Short Story
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                            The Woman and the Stiff
                                                          by Leilanie Cesnik

  “What a salubrious day!”
  “I said, what a salubrious day.  Would you care to vum me a cigarette?”
  In the egg-yolk glow of sunset, a man stood admiring his stark silhouette.  
Even though it was drawn out by the evening, it still looked a hell of a lot
beefier than his meagre frame.  The woman in front of him looked up with a
frown as his shadow passed over her.
  “You mean ‘bum’,” she said.
  He sat down next to her on the metal bench. “Usually I don’t talk to
strangers,” he said, “But I must say, I’ve had a life altering experience and I
see things a lot differently now.”
  She gave him a cigarette and offered a light, hoping he wouldn’t try to
continue the conversation.  Her book was getting to an interesting part.  But
as the tip of his cigarette began to glow, she found her head turning.  Able to
resist it no longer, her eyes traveled up the length of the rolled tobacco
towards his mouth.  His lips were shriveled, curled back from his teeth.  Brown
decayed gums were exposed, and a row of rotting logs that would give a
dentist a field day.
  “Bad lip balm,” said the guy before a hiss broke from his throat, giving way
to rattling rasps.
  The woman cocked her head, raising one eyebrow.  She found his
appearance somewhat strange.  A pair of oversized aviators covered most of
his face, perched above a rather nonexistent nose.  What was with the
sunglasses?  It was twilight already.
  “Who are you?”
  As he turned his head and looked her full in the face, she heard the soft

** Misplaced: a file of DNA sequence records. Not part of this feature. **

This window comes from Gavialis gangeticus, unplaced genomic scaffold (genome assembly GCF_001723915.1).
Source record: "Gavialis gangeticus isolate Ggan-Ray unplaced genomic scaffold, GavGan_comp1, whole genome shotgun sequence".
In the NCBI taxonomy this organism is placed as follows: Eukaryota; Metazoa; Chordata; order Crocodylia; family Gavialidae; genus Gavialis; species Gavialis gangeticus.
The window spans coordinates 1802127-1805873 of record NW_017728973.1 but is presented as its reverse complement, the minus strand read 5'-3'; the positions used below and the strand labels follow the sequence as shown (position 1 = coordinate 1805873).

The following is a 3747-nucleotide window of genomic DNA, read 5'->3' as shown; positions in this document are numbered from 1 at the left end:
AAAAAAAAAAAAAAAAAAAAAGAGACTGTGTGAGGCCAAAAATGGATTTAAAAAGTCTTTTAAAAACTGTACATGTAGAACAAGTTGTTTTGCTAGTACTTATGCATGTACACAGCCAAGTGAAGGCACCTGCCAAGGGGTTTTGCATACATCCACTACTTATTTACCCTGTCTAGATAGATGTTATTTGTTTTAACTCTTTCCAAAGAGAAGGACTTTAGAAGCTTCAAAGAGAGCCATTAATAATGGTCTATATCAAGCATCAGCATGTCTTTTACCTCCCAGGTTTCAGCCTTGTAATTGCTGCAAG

groan of stretching leather.  But his trench coat was made of cotton.  Wasn’t
  “Are you from Germany?” she asked.  Their eyes met.  At least, she thought
they did.  Hard to tell behind his thick black shades.  
  “What made you assume that?”
  “Your accent. You said ‘vum’ instead of bum.”
  “That must be because of my hare lip.”
  That’s some hare lip, she thought.
  An ardent breeze stirred, inspiring leaves to dance around their feet.  The
woman was caught downwind of her strange companion’s cigarette smoke and
a scent she couldn’t quite fathom.  Musty.  Like compost.  But tinged with
something else.  There was definitely an aftertaste.  Bitter.
  “Who are you?” she asked.
  “I’m Alfred.” His grin was mottled umber; a perfect poster of tooth decay.  
Compelled by an invisible force, she snatched off his glasses.
  Sockets.  Lined with shriveled lids, flaccid skin.  Sunken dehydrated eyes,
clouded like cataracts.
  “You’re dead!”
  “No need to get personal.”
  She grappled with the bench, a flurry of metal and hands, trying to put as
much distance between herself and the corpse.  Yet running wasn’t an
option.  Scared, yes she couldn’t deny it, but she had to know more about
him.  Morbid curiosity overruled fear.
  “How can this be?  This isn’t possible!”
  “Well obviously you need to check again love, because here I am.”
  “Don’t look at me like that, it gives me the creeps.”
  The stiff swelled with indignation. “Couldn’t you be more sympathetic?  I
went through a lot before I came to be in my present condition.”
  “How did you.. well, how did you come to be like this?  A talking corpse, I
  He puffed up again and snapped his sunglasses back on. “It wasn’t easy, I’ll
say that.”
  “How long’ve you been, y’know.. dead?”
  He shrugged, unleashing a fresh whiff of putrid flesh.
  “A long time.  I don’t keep a diary in the afterlife.” He chuckled and started
coughing violently. “If you have time, I’ll tell you the strangest tale you’ll ever
hear.  I can guarantee you that.”
  “I’m listening,” she said, closing her book.
  “Well, a while back.. actually, a good while back, I was out having a nice
drive with the missus.  Wanna see a picture of me back then?” He reached
into his pocket and rummaged about. “Damn it, where’s that bloody thing got
  The woman stared, transfixed in horror as he opened his jacket revealing a
gaping hole with yellowed skin, peeled back like a month old tomato.  The
remnants of a tattered shirt hung like a morbid curtain, partly obscuring the
grisly sight.
  “That was when my stomach exploded.  Bodies, eh? Why do they
accumulate all the mush and juice and gases if they can’t handle the shit that
comes with it?  Anyway, where was I?”
  “You were going to show me your photo.”
  “Ah, here it is.” He reached into the hole and retrieved his wallet.  The
woman felt like she was staring into a cesspit.